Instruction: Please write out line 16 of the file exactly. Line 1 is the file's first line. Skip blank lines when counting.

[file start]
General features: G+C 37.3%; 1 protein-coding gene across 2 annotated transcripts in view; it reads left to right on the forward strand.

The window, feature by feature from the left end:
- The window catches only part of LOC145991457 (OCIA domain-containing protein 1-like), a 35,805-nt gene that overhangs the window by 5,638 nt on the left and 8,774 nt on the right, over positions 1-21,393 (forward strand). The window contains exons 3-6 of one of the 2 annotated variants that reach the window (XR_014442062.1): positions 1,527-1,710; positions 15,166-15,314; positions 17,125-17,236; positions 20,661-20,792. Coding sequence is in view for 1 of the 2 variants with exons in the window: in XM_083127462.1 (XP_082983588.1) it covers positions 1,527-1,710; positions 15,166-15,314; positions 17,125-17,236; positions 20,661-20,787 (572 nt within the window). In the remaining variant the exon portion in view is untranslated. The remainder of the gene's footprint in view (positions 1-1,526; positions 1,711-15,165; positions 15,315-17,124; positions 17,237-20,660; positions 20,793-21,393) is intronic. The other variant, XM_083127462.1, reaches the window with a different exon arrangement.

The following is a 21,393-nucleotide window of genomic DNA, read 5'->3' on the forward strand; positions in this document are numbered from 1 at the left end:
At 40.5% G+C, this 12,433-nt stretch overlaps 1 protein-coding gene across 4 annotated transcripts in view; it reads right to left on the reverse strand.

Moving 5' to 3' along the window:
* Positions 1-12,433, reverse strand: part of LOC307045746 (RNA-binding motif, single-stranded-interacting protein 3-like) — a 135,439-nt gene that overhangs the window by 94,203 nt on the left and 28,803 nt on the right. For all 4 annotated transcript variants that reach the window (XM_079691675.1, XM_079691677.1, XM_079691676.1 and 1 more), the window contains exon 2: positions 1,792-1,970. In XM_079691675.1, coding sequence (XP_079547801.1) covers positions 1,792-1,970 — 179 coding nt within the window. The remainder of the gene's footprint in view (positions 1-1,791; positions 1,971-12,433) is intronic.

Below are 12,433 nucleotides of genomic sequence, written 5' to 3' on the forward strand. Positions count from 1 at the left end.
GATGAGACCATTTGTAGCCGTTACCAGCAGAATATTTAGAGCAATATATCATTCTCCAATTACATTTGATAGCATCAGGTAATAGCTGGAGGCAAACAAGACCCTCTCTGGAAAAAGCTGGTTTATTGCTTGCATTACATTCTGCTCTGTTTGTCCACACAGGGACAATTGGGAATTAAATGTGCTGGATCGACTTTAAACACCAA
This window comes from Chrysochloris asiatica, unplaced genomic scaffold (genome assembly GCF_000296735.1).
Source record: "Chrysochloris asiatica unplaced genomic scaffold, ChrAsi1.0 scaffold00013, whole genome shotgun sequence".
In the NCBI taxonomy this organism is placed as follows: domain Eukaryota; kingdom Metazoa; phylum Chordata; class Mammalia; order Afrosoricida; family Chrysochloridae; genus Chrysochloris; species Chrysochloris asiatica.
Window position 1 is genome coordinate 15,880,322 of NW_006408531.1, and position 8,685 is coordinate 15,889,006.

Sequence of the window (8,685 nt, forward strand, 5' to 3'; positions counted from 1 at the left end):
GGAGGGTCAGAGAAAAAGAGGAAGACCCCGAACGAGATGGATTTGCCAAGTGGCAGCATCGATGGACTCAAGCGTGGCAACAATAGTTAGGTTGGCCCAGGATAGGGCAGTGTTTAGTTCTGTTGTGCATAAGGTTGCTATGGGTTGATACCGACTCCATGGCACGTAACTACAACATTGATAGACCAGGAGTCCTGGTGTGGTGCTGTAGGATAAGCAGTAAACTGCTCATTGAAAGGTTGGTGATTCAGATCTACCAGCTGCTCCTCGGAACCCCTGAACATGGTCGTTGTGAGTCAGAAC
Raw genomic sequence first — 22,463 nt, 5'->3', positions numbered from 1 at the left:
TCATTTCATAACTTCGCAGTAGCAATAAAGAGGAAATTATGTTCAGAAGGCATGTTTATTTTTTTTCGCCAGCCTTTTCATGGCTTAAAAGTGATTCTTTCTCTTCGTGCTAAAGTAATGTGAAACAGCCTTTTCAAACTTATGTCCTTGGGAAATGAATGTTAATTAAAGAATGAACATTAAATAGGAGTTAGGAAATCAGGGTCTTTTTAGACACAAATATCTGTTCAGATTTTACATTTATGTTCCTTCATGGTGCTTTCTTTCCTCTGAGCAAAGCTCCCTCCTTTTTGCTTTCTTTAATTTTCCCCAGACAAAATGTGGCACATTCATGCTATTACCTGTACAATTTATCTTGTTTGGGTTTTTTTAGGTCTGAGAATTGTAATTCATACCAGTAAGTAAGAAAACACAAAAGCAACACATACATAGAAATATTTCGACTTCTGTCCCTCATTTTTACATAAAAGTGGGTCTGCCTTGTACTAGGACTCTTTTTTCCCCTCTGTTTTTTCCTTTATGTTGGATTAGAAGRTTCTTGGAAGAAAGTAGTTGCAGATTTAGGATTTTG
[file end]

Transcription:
Raw genomic sequence first — 22,463 nt, 5'->3', positions numbered from 1 at the left: